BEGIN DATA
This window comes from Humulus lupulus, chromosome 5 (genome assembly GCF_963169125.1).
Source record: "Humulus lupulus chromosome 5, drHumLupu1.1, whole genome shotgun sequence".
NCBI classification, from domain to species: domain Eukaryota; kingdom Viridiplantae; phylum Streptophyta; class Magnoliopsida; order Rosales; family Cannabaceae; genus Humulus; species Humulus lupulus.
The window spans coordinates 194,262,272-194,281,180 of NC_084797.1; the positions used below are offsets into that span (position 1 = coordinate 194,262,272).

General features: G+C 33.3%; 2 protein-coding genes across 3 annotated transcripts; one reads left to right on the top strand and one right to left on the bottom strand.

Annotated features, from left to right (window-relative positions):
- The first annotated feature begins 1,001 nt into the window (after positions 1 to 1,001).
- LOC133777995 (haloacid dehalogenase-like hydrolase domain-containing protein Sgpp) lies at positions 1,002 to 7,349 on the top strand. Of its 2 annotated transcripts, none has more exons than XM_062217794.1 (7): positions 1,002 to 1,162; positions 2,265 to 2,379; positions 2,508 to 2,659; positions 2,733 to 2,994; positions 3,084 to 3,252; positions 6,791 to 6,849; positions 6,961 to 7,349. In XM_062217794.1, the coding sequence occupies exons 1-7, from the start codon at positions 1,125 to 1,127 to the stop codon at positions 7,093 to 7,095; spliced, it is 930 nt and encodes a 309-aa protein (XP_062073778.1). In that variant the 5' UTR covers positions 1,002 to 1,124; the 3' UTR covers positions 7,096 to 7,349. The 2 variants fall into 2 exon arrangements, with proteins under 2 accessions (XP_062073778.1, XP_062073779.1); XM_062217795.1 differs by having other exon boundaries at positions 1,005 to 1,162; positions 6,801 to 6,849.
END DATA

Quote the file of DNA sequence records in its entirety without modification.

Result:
This window comes from Humulus lupulus, chromosome 5 (genome assembly GCF_963169125.1).
Source record: "Humulus lupulus chromosome 5, drHumLupu1.1, whole genome shotgun sequence".
NCBI classification, from domain to species: domain Eukaryota; kingdom Viridiplantae; phylum Streptophyta; class Magnoliopsida; order Rosales; family Cannabaceae; genus Humulus; species Humulus lupulus.
The window spans coordinates 194,262,272-194,281,180 of NC_084797.1; the positions used below are offsets into that span (position 1 = coordinate 194,262,272).

General features: G+C 33.3%; 2 protein-coding genes across 3 annotated transcripts; one reads left to right on the top strand and one right to left on the bottom strand.

Annotated features, from left to right (window-relative positions):
- The first annotated feature begins 1,001 nt into the window (after positions 1 to 1,001).
- LOC133777995 (haloacid dehalogenase-like hydrolase domain-containing protein Sgpp) lies at positions 1,002 to 7,349 on the top strand. Of its 2 annotated transcripts, none has more exons than XM_062217794.1 (7): positions 1,002 to 1,162; positions 2,265 to 2,379; positions 2,508 to 2,659; positions 2,733 to 2,994; positions 3,084 to 3,252; positions 6,791 to 6,849; positions 6,961 to 7,349. In XM_062217794.1, the coding sequence occupies exons 1-7, from the start codon at positions 1,125 to 1,127 to the stop codon at positions 7,093 to 7,095; spliced, it is 930 nt and encodes a 309-aa protein (XP_062073778.1). In that variant the 5' UTR covers positions 1,002 to 1,124; the 3' UTR covers positions 7,096 to 7,349. The 2 variants fall into 2 exon arrangements, with proteins under 2 accessions (XP_062073778.1, XP_062073779.1); XM_062217795.1 differs by having other exon boundaries at positions 1,005 to 1,162; positions 6,801 to 6,849.